U.S. Supreme Court Seems Sympathetic to Sports Betting Advocates' Case
By David G. Savage
The Supreme Court appeared poised Monday to legalize sports betting nationwide by freeing states from a federal anti-gaming law.
The justices gave a friendly hearing to New Jersey's claim that states are free to control their own laws, including in the area of gambling, unless Congress has adopted a federal regulatory policy to prohibit it.
And Congress failed to do that when it passed a 1992 law, the state maintained. The federal law did not actually ban sports wagering, but instead said states may not "authorize by law" such gaming.
That type of command from Washington violates the Constitution's 10th Amendment, which reserves to the states the power to make and enforce their own laws in areas where the federal government has not exerted authority, said former Solicitor General Ted Olson, representing New Jersey.
"This is a direct command to the states," Olson said of the Professional and Amateur Sports Protection Act of 1992. Congress said "we want to put the burden and the expense and the accountability on the states. The federal government is doing nothing," he said.
In their comments and questions, most of the justices sounded the same states' rights theme.
Justice Anthony M. Kennedy said the federal law seemed to him like "commandeering."
"This is telling the states what to do," said Justice Stephen G. Breyer.
In 2011, New Jersey's voters by a 2-to-1 margin approved sports betting, but federal courts have repeatedly blocked the state from allowing such gaming at its racetracks and casinos.
New Jersey had been battling in court for years with the National Collegiate Athletic Association and the four major pro sports leagues: the NFL, NBA, NHL and Major League Baseball. Their lawyers sued in 2012 shortly after Gov. Chris Christie signed into law the measure to authorize sports betting at racetracks and casinos.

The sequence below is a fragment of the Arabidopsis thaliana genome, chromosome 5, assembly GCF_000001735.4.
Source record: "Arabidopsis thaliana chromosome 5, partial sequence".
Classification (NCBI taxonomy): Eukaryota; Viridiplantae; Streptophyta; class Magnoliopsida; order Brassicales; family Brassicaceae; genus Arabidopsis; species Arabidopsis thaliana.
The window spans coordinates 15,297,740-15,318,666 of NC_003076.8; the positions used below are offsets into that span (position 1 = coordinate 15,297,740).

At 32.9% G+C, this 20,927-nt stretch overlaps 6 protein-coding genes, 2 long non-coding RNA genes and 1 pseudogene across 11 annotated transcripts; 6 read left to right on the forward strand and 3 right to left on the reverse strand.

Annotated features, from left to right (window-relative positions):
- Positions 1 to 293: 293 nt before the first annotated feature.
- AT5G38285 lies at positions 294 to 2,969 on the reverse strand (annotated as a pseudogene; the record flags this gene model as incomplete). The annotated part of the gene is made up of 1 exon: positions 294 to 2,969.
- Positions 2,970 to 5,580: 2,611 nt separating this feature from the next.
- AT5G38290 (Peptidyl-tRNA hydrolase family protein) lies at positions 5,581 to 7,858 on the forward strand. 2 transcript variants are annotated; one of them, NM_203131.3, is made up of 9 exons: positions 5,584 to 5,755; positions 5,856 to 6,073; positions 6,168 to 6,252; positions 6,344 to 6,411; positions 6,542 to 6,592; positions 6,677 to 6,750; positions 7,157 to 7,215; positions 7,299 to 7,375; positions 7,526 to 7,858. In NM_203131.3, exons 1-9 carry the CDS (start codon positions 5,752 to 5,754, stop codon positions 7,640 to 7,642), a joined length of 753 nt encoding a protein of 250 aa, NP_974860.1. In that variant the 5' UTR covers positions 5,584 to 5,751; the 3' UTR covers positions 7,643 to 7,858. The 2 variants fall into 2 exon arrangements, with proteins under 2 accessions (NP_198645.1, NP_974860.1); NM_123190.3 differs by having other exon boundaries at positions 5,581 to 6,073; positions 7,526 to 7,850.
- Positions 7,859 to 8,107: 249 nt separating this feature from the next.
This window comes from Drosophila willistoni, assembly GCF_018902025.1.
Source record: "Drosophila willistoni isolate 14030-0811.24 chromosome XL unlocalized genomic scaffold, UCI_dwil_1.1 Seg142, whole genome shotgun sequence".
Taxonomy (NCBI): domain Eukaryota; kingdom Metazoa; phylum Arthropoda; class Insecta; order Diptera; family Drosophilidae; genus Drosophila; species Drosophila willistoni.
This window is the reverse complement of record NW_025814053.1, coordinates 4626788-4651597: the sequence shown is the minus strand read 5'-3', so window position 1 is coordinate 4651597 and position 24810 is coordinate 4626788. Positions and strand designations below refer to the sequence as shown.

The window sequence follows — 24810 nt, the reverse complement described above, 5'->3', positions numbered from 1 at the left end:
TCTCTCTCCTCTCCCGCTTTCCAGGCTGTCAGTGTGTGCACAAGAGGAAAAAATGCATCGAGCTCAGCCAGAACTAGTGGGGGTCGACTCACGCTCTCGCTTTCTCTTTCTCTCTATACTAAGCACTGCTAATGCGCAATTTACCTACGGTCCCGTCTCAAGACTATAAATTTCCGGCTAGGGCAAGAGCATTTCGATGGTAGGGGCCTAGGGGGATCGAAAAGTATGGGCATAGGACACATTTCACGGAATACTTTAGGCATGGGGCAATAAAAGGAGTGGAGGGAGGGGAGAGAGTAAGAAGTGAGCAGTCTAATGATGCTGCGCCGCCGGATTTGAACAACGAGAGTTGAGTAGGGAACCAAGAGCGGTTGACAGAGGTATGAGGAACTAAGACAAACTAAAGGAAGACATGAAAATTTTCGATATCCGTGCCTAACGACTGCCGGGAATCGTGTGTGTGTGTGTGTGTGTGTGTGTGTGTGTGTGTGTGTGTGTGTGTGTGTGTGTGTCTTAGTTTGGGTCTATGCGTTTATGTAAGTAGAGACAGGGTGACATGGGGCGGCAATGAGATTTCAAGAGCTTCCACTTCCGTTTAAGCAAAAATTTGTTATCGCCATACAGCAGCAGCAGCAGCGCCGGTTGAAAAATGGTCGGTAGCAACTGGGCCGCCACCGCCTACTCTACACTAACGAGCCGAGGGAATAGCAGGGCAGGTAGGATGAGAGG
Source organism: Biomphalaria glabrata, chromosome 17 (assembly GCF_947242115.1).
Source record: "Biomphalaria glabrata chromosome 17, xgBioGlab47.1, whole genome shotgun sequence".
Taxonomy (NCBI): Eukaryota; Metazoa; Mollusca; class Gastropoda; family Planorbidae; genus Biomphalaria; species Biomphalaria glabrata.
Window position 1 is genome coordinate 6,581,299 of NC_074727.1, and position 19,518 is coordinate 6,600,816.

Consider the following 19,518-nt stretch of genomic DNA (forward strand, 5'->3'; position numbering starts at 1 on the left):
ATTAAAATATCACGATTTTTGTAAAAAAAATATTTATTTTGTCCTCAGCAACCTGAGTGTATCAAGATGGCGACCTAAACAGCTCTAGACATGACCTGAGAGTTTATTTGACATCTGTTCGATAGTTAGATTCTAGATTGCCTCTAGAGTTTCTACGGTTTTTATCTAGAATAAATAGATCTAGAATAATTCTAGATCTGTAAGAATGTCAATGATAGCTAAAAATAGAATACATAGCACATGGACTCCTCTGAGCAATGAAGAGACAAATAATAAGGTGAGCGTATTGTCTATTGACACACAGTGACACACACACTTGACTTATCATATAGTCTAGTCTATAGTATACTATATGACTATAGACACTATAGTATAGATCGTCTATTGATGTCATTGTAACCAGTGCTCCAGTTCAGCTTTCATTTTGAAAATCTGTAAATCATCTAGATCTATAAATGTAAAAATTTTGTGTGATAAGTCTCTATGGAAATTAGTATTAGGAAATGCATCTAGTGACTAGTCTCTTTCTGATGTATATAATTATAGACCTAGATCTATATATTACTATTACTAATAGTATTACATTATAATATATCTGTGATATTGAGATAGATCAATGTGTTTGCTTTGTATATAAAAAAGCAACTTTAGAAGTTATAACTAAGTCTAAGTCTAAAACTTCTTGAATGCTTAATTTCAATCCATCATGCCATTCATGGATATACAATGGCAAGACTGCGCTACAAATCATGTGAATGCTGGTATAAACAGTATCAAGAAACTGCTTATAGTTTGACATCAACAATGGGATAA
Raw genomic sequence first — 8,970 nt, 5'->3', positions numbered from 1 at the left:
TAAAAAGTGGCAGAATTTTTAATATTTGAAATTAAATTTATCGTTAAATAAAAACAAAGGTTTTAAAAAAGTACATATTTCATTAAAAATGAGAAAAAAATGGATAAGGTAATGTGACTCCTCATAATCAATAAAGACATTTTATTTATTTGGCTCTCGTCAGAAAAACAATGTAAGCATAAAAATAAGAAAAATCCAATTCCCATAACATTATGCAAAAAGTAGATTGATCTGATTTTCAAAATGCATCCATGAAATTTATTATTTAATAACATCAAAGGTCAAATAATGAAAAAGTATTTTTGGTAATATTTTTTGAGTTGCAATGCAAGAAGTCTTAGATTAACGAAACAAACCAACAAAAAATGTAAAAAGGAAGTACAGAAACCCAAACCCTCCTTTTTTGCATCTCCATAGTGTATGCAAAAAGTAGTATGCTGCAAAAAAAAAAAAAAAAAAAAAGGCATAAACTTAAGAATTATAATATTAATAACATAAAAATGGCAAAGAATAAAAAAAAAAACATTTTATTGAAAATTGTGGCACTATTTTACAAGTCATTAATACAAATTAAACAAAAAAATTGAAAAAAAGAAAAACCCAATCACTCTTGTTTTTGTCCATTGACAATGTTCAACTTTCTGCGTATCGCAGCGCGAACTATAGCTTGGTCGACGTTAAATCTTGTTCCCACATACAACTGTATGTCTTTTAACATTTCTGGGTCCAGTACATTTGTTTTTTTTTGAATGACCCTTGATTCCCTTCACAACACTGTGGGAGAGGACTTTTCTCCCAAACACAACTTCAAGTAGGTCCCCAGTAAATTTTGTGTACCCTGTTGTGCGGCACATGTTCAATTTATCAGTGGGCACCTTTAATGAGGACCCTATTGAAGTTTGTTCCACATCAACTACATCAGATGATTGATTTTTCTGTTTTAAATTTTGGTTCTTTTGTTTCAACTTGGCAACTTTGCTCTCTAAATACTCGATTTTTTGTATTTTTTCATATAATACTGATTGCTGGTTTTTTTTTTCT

Federal judges agreed with the NCAA that the state law could not stand because it violated the federal law. And the Supreme Court refused to intervene then.
No one doubts Congress has the constitutional power to enforce a federal ban on gambling, or a particular type of gaming. But supporters of New Jersey said Congress stopped short of doing that.
The 1992 federal law included an exception for Nevada which allowed it to continue licensing betting on sports.
Undeterred, New Jersey's lawmakers devised what many saw as a sleight of hand move. They repealed the state's laws that made it a crime to wager on sports at race tracks or casinos.
Once again, the NCAA and the pro sports leagues sued and won in federal court. The judges said the state had implicitly authorized sports gaming by repealing its prohibition.
In June, the Supreme Court agreed to hear New Jersey's claim that the 10th Amendment frees the states to refuse to enforce a federal law.
This is the same states' rights principle that has allowed California and other states to permit the use of medical marijuana, even if it remains illegal under federal law. It is also the principle relied on by "sanctuary cities" which say they will not use their own employees to enforce federal immigration laws.
If the state prevails in Christie v. NCAA, the ruling would likely free other states to follow New Jersey's lead. Gaming experts said at least a dozen states would likely authorize wagering on sports, including California, Connecticut, Florida, Illinois, Pennsylvania and New York.
Americans bet as much as $150 billion a year on sports events, according to the American Gaming Association, but only 3 percent of that amount is wagered through legal and regulated gaming, most of it in Nevada.
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